Cricket: Charlotte Edwards visits Bristol ahead of World Cup
She might have been the first to score 1,000 runs in the Women’s One Day Internationals and 2,500 runs in the women’s T20 Internationals, but renowned cricketer Charlotte Edwards has added climbing the rigging of Bristol’s mighty ss Great Britain to her achievements.
She was in Bristol to visit the picturesque greenery of Long Ashton Cricket Club in North Somerset and encourage more women and girls to participate in sport, ahead of the start of the ICC Women’s World Cup on June 24.
In sweltering heat she posed for photos with young cricketers and admirers, including some inspired schoolgirl fans who were all smiles.
The trip was the end of a one-day challenge tour, beginning at the crack of dawn at Lords cricket ground, London, and ending in Bristol, with stops in Derby and Leicester.
The England team, which Edwards captained until her international retirement in 2016, will play India on June 24, while, on the same day, Sri Lanka will be up against New Zealand at Bristol’s Brightside Ground in Ashley Down.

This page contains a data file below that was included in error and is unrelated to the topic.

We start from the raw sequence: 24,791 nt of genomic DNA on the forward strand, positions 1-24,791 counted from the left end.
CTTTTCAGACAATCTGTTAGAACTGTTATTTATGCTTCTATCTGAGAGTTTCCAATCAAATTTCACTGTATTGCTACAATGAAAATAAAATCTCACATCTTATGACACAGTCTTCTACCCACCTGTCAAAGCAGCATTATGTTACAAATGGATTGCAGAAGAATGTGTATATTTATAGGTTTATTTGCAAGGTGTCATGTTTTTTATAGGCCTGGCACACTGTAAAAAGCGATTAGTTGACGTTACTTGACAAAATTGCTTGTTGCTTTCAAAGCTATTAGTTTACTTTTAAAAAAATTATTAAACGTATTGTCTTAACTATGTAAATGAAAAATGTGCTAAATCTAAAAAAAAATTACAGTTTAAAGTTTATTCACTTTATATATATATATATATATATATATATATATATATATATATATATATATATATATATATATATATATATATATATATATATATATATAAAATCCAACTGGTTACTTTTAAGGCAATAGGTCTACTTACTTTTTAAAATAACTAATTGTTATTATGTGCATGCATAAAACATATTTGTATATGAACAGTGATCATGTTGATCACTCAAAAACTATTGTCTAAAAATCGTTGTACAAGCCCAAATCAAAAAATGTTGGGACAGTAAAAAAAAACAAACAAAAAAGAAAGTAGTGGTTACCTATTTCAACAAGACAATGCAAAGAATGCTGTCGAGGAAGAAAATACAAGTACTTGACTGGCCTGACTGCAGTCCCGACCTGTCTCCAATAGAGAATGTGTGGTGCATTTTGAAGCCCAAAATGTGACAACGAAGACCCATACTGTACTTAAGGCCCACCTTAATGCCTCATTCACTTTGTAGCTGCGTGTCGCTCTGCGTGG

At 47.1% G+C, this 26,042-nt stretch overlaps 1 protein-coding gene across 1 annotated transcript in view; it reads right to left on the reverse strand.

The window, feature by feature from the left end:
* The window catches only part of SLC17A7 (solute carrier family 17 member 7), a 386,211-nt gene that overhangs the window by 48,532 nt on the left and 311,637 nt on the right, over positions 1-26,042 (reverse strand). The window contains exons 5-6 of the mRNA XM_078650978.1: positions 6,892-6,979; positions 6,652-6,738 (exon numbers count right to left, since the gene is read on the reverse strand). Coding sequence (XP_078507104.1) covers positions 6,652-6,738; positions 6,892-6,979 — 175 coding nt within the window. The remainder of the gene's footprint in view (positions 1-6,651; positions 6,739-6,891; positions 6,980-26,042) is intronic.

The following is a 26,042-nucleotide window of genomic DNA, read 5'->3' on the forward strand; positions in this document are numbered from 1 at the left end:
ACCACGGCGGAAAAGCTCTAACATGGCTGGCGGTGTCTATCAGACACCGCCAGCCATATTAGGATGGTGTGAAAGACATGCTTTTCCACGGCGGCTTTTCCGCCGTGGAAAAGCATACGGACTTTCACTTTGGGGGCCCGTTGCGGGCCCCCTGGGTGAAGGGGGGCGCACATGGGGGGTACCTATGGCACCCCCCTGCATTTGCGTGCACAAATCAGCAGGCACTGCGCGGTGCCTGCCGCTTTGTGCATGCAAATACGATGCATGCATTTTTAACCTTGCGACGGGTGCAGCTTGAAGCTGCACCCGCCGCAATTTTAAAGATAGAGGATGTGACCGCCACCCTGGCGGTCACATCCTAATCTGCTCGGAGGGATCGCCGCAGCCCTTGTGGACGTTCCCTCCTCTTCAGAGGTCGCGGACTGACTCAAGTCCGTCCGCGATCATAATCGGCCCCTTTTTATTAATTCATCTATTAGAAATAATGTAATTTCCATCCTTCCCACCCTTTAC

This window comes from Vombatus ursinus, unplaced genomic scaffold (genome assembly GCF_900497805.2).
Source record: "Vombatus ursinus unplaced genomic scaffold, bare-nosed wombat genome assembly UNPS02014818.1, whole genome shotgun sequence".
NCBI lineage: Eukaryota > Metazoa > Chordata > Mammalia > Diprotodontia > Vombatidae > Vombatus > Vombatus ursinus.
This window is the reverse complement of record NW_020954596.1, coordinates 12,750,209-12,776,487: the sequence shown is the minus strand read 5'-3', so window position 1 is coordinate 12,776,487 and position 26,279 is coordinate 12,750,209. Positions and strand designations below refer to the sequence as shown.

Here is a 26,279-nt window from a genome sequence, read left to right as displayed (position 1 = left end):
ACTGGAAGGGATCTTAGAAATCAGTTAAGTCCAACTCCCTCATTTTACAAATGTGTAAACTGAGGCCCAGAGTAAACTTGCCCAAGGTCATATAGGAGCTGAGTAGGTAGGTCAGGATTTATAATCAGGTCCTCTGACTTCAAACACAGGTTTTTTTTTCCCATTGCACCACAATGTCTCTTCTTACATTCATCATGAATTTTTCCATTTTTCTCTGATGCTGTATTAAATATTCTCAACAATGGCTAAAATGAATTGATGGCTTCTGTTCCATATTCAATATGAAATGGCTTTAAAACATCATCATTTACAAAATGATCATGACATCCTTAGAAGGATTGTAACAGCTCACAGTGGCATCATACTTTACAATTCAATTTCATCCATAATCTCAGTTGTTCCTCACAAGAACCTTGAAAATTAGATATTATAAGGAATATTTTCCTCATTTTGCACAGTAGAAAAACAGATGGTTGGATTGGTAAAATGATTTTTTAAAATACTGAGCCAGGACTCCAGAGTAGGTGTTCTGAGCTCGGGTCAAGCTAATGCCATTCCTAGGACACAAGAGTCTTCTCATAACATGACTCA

Edwards is considered an icon amongst women in sport. Not only was she the youngest woman in the England cricket team when she made her debut, but she has also spoken out vehemently in favour of increasing female participation in games.
Speaking to the BBC on the June 20, she praised cricket for leading the way in the move towards parity of pay. The ICC has recently doubled the prize money for women from £7,500 to £1.5m, and has stated that it wishes to bring in equal remuneration in the next 15 years. It has also been announced that there will be worldwide broadcast coverage of all the 2017 fixtures.
Charlie Gordon, a member of the University of Bristol women’s football committee told Bristol 24/7 that she admires Edwards’ efforts to raise publicity across sports.
“It frustrates me that I have to ‘actively engage’ in the women’s sports I follow, by finding videos and looking up fixtures to get the results, because there simply isn’t the same media following as men’s sports,” Gordon said.
“It is important that girls have a female icon to look up to, to show them that they can excel in whatever sport they wish. I hope that acclaimed sportswomen can continue to raise the profile of females in the industry.”
Tickets for and details of all the upcoming world cup fixtures to be played in Bristol can be found at: www.gloscricket.co.uk
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